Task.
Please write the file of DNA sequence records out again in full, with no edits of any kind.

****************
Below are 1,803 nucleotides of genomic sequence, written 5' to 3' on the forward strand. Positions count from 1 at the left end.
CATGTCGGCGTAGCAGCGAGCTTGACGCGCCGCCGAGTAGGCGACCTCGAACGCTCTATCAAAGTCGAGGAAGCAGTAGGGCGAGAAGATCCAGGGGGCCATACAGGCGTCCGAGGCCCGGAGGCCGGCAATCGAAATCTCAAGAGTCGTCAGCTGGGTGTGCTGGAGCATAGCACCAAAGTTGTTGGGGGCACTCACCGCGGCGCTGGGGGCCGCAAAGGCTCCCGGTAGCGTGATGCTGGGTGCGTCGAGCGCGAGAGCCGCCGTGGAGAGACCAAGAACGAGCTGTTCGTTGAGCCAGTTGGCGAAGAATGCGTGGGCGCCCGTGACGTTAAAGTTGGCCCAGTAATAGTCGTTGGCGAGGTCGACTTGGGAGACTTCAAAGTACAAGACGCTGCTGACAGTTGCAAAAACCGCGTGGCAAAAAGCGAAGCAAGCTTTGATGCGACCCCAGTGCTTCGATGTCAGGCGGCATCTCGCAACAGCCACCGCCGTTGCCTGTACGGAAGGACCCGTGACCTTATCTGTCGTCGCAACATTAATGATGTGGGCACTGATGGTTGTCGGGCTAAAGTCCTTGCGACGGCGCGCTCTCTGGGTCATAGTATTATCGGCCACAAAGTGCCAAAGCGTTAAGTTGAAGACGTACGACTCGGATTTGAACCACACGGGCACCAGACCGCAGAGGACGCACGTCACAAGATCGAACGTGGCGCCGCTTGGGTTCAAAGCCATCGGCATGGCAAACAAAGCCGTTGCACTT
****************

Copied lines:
Below are 1,803 nucleotides of genomic sequence, written 5' to 3' on the forward strand. Positions count from 1 at the left end.
CATGTCGGCGTAGCAGCGAGCTTGACGCGCCGCCGAGTAGGCGACCTCGAACGCTCTATCAAAGTCGAGGAAGCAGTAGGGCGAGAAGATCCAGGGGGCCATACAGGCGTCCGAGGCCCGGAGGCCGGCAATCGAAATCTCAAGAGTCGTCAGCTGGGTGTGCTGGAGCATAGCACCAAAGTTGTTGGGGGCACTCACCGCGGCGCTGGGGGCCGCAAAGGCTCCCGGTAGCGTGATGCTGGGTGCGTCGAGCGCGAGAGCCGCCGTGGAGAGACCAAGAACGAGCTGTTCGTTGAGCCAGTTGGCGAAGAATGCGTGGGCGCCCGTGACGTTAAAGTTGGCCCAGTAATAGTCGTTGGCGAGGTCGACTTGGGAGACTTCAAAGTACAAGACGCTGCTGACAGTTGCAAAAACCGCGTGGCAAAAAGCGAAGCAAGCTTTGATGCGACCCCAGTGCTTCGATGTCAGGCGGCATCTCGCAACAGCCACCGCCGTTGCCTGTACGGAAGGACCCGTGACCTTATCTGTCGTCGCAACATTAATGATGTGGGCACTGATGGTTGTCGGGCTAAAGTCCTTGCGACGGCGCGCTCTCTGGGTCATAGTATTATCGGCCACAAAGTGCCAAAGCGTTAAGTTGAAGACGTACGACTCGGATTTGAACCACACGGGCACCAGACCGCAGAGGACGCACGTCACAAGATCGAACGTGGCGCCGCTTGGGTTCAAAGCCATCGGCATGGCAAACAAAGCCGTTGCACTT